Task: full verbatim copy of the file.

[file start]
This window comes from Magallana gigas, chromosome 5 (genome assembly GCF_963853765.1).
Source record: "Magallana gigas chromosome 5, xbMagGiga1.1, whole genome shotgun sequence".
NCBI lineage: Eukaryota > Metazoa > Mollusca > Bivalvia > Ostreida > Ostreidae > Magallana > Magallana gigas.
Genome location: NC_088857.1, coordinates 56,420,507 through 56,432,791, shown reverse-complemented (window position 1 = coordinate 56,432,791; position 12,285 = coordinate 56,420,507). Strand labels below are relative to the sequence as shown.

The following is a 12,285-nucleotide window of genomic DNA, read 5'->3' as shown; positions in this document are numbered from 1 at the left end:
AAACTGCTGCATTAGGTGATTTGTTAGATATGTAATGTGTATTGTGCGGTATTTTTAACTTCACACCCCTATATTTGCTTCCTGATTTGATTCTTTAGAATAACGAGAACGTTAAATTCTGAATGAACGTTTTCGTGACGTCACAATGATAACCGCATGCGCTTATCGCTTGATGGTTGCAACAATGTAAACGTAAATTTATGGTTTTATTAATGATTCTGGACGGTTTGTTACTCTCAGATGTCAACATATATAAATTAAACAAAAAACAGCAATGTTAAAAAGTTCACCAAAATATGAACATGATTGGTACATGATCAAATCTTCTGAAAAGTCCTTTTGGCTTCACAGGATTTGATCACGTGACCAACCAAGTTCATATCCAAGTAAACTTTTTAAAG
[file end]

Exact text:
This window comes from Magallana gigas, chromosome 5 (genome assembly GCF_963853765.1).
Source record: "Magallana gigas chromosome 5, xbMagGiga1.1, whole genome shotgun sequence".
NCBI lineage: Eukaryota > Metazoa > Mollusca > Bivalvia > Ostreida > Ostreidae > Magallana > Magallana gigas.
Genome location: NC_088857.1, coordinates 56,420,507 through 56,432,791, shown reverse-complemented (window position 1 = coordinate 56,432,791; position 12,285 = coordinate 56,420,507). Strand labels below are relative to the sequence as shown.

The following is a 12,285-nucleotide window of genomic DNA, read 5'->3' as shown; positions in this document are numbered from 1 at the left end:
AAACTGCTGCATTAGGTGATTTGTTAGATATGTAATGTGTATTGTGCGGTATTTTTAACTTCACACCCCTATATTTGCTTCCTGATTTGATTCTTTAGAATAACGAGAACGTTAAATTCTGAATGAACGTTTTCGTGACGTCACAATGATAACCGCATGCGCTTATCGCTTGATGGTTGCAACAATGTAAACGTAAATTTATGGTTTTATTAATGATTCTGGACGGTTTGTTACTCTCAGATGTCAACATATATAAATTAAACAAAAAACAGCAATGTTAAAAAGTTCACCAAAATATGAACATGATTGGTACATGATCAAATCTTCTGAAAAGTCCTTTTGGCTTCACAGGATTTGATCACGTGACCAACCAAGTTCATATCCAAGTAAACTTTTTAAAG